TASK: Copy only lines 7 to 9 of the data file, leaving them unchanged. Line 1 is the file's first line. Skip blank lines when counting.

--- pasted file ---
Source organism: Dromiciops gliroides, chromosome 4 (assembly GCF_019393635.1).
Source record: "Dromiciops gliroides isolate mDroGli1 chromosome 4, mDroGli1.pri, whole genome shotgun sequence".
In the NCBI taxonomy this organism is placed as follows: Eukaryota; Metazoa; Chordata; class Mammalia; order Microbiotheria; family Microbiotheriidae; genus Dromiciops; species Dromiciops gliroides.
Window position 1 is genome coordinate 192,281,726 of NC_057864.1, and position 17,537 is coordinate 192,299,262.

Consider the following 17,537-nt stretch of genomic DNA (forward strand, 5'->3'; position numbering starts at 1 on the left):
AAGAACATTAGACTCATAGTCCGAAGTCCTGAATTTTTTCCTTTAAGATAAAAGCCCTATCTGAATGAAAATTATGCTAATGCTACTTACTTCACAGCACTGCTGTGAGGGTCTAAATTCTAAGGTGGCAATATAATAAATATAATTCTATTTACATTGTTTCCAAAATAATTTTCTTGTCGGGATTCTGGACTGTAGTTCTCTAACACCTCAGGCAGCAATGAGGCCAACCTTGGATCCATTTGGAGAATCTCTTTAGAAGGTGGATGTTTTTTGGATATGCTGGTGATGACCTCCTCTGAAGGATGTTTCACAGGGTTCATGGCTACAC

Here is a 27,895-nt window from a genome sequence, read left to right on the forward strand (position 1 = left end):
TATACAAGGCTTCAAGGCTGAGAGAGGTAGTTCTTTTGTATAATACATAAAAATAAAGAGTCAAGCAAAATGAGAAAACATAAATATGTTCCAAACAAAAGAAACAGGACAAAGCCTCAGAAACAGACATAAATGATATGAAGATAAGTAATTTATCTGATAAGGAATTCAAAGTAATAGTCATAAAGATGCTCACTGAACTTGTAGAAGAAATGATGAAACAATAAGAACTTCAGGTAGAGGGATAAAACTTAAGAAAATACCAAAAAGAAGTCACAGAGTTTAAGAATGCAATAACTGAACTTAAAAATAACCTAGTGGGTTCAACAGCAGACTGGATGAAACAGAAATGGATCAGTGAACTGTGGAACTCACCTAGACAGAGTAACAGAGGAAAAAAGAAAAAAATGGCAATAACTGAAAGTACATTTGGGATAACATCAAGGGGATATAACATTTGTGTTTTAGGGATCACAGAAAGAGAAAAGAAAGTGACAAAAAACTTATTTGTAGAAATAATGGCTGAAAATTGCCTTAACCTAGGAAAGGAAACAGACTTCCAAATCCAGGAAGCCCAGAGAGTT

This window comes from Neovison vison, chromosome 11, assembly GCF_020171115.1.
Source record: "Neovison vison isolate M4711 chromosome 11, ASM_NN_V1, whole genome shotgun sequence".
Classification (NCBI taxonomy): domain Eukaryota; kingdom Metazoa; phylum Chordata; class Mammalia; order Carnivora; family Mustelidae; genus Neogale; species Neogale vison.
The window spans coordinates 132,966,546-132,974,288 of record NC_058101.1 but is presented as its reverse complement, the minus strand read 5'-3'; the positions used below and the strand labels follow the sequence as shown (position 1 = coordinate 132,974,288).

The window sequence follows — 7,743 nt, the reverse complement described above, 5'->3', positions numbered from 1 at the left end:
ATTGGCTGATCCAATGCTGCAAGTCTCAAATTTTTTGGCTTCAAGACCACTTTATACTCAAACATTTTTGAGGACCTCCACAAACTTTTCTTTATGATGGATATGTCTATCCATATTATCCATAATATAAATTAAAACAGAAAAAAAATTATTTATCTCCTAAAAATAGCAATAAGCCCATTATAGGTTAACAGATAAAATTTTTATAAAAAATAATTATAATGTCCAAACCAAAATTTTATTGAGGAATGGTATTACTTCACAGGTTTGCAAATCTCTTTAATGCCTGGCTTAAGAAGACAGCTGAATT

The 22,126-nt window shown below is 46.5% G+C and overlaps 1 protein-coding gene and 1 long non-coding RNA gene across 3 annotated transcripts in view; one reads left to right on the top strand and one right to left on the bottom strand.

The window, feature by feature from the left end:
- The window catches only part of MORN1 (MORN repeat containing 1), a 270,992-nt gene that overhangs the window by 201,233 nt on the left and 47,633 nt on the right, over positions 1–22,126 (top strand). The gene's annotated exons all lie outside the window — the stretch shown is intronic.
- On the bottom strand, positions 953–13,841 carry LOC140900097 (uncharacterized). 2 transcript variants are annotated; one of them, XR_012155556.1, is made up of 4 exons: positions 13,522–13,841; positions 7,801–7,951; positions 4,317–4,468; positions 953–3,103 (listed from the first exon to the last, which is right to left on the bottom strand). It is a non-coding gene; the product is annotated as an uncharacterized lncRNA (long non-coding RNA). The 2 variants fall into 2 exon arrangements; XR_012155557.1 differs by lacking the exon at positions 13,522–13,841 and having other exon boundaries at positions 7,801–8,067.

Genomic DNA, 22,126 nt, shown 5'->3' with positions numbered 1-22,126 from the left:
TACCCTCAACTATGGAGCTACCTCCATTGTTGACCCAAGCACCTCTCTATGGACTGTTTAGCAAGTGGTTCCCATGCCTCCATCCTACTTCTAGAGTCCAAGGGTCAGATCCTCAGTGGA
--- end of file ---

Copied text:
Here is a 27,895-nt window from a genome sequence, read left to right on the forward strand (position 1 = left end):
TATACAAGGCTTCAAGGCTGAGAGAGGTAGTTCTTTTGTATAATACATAAAAATAAAGAGTCAAGCAAAATGAGAAAACATAAATATGTTCCAAACAAAAGAAACAGGACAAAGCCTCAGAAACAGACATAAATGATATGAAGATAAGTAATTTATCTGATAAGGAATTCAAAGTAATAGTCATAAAGATGCTCACTGAACTTGTAGAAGAAATGATGAAACAATAAGAACTTCAGGTAGAGGGATAAAACTTAAGAAAATACCAAAAAGAAGTCACAGAGTTTAAGAATGCAATAACTGAACTTAAAAATAACCTAGTGGGTTCAACAGCAGACTGGATGAAACAGAAATGGATCAGTGAACTGTGGAACTCACCTAGACAGAGTAACAGAGGAAAAAAGAAAAAAATGGCAATAACTGAAAGTACATTTGGGATAACATCAAGGGGATATAACATTTGTGTTTTAGGGATCACAGAAAGAGAAAAGAAAGTGACAAAAAACTTATTTGTAGAAATAATGGCTGAAAATTGCCTTAACCTAGGAAAGGAAACAGACTTCCAAATCCAGGAAGCCCAGAGAGTT

This window comes from Neovison vison, chromosome 11, assembly GCF_020171115.1.